In 2014, the Ebola virus erupted in West Africa. The epidemic remains a humanitarian crisis of epic proportion. More than 20,000 people likely have been infected by the virus, which so far has killed at least 7,842, the World Health Organization reports.
The epidemic began quietly in rural southeastern Guinea in the last days of 2013. The Ebola virus then raged through Guinea, Liberia and Sierra Leone. It made forays into Nigeria and Mali, killing more than a third of those it infected, including doctors and caregivers. In its wake, Ebola left behind thousands of orphans.
This has been the biggest and most challenging Ebola outbreak since the virus was identified in 1976, according to WHO.
More than 20 outbreaks in other parts of Africa have been much more easily contained, said Dr. Tom Kenyon, who heads the Center for Global Health at the U.S. Centers for Disease Control and Prevention in Atlanta, Georgia.
Where those earlier outbreaks have occurred, "the local public knows it is Ebola and takes measures to stop it," Kenyon said. "They stop touching sick people. They stop touching dead bodies and bury them safely. They wash their hands with bleach solutions and don't touch one another. That will stop the outbreak."
FILE - Nowa Paye, 9, is led to an ambulance after showing signs of Ebola infection in Freeman Reserve, a village 30 miles north of Monrovia, Liberia.
But in West Africa, where the virus previously had not surfaced, even doctors were caught off guard.
"There’s lots of belief that it’s a curse, that a witch came and caused these things to happen to people," said Leisha Nolen, a physician in the CDC’s Epidemic Intelligence Service.
As a disease detective, she has gathered research on the epidemic in both Liberia and Sierra Leone. There and in Guinea, she said, civil wars left residents fearful of outsiders and unwilling to work with them or to change practices that spread the disease.
Unlike in the remote areas of Central Africa, people in the three affected countries used to travel freely between rural areas and major cities, as well as across borders.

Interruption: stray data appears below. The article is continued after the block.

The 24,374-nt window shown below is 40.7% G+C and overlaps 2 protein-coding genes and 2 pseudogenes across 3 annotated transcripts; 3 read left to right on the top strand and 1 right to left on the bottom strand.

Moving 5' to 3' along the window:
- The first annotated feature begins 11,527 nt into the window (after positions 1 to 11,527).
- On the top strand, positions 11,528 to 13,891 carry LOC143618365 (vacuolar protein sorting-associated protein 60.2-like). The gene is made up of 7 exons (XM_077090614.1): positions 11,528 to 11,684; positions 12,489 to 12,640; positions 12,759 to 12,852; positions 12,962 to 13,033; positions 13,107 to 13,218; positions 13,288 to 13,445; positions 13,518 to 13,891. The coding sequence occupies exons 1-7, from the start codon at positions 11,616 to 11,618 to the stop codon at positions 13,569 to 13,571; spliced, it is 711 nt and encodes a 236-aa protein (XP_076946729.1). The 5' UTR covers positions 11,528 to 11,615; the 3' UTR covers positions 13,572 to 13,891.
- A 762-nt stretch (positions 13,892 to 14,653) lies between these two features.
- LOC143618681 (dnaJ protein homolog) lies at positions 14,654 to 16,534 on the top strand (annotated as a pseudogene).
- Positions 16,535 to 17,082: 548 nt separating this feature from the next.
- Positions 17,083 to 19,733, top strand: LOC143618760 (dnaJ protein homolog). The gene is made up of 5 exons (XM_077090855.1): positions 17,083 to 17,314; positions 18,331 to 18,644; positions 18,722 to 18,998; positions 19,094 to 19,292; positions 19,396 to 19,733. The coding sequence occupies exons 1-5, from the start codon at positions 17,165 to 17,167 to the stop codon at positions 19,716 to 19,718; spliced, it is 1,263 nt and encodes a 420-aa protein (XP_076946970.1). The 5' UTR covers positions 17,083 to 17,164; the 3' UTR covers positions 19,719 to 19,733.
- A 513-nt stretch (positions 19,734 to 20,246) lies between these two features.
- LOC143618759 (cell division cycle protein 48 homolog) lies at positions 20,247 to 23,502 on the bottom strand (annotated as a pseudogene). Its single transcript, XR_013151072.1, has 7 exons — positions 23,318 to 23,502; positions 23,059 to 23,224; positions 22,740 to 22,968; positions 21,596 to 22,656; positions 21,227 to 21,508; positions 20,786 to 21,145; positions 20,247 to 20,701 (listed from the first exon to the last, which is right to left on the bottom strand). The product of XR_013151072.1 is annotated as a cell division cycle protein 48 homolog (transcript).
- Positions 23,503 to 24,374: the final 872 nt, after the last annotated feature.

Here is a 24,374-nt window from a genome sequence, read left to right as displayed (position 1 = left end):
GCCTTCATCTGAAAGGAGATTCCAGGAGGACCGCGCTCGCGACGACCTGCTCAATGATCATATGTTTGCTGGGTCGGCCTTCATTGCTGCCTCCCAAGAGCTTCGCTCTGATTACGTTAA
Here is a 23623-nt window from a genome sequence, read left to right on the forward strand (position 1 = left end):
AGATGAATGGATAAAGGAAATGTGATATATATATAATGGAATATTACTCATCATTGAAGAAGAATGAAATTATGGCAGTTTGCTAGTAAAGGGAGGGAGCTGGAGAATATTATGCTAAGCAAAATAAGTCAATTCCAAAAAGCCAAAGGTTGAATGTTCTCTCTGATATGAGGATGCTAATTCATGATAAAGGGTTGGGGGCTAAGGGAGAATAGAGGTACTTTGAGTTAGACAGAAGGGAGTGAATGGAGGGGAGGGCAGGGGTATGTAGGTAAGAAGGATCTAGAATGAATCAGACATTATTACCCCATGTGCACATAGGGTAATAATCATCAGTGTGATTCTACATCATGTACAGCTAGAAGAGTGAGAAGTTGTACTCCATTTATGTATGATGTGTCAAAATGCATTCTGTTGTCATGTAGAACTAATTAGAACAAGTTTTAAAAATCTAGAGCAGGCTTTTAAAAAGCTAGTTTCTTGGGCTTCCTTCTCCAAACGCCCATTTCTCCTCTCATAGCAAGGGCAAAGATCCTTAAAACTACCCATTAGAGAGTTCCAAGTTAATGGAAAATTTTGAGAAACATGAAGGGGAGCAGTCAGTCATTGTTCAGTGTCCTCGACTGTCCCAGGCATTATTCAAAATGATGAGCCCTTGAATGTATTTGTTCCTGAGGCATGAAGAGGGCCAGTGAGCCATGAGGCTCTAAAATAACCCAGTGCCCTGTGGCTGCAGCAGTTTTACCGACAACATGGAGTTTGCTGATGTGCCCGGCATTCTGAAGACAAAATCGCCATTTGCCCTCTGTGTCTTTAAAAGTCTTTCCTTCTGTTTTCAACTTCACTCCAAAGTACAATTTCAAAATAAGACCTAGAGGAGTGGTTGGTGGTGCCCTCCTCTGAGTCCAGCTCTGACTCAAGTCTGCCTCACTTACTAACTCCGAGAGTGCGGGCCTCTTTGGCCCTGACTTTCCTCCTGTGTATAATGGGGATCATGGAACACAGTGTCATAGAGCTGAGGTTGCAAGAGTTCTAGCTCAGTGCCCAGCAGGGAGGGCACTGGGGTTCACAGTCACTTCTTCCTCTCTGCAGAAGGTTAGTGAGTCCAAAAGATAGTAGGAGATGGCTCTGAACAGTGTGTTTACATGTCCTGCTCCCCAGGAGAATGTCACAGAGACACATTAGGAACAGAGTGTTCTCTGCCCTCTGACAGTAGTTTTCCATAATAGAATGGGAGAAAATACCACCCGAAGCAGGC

"Movement is actually a big problem in this outbreak in that people continue to move and continue to expose new populations to the infection," she said in September.
All three countries have since established checkpoints to take temperatures and screen for the Ebola virus.
Travel bands urged, discouraged
Some airlines suspended flights to West Africa, amid calls for travel bans as a few cases were reported in the United States and Spain. But health officials and the United Nations opposed such measures on the grounds that they would further isolate the countries, depriving them of needed medical personnel and supplies and increasing the likelihood of the disease spreading.
As U.N. Secretary-General Ban Ki-moon said at a November 21 news briefing, "We need to avoid travel bans, discrimination against health workers and other steps that would isolate countries when they need help most."
Guinea’s Ministry of Health first formally acknowledged the current outbreak in March.
On March 31, the medical charity Doctors Without Borders warned that the outbreak was "unprecedented" in its geographic spread. In June, the organization's director of operations, Dr. Bart Janssens, issued a stronger statement, saying the outbreak was "out of control" and required a massive infusion of international health workers, resources and equipment to curb its spread.
In August, WHO declared the outbreak "a public health emergency of international concern."
Increased support from US, elsewhere
In September, President Barack Obama announced the United States would ramp up its efforts to fight the epidemic, beefing up humanitarian aid, support for awareness training and medical missions. The Defense Department deployed nearly 3,000 troops to West Africa to speed the delivery of medical personnel and supplies and to build treatment centers in Liberia.
FILE - World Health Organization Director-General Margaret Chan warns against complacency.
Other countries, organizations and individuals also sent aid.
By mid-December, WHO’s chief, Dr. Margaret Chan, reported signs of hope in some areas – and new outbreaks in others, especially in Sierra Leone.
"We must maintain our vigilance. Complacency would be our enemy," Chan had said a month earlier, noting then that the rate of infection for new cases had slowed. "… We have been successful in bending the curve a bit. But we need to continue to do more to get to zero."
Despite fast-tracking potential Ebola treatments and vaccines, prevention methods plus early treatment and basic care remain the best hope for survival.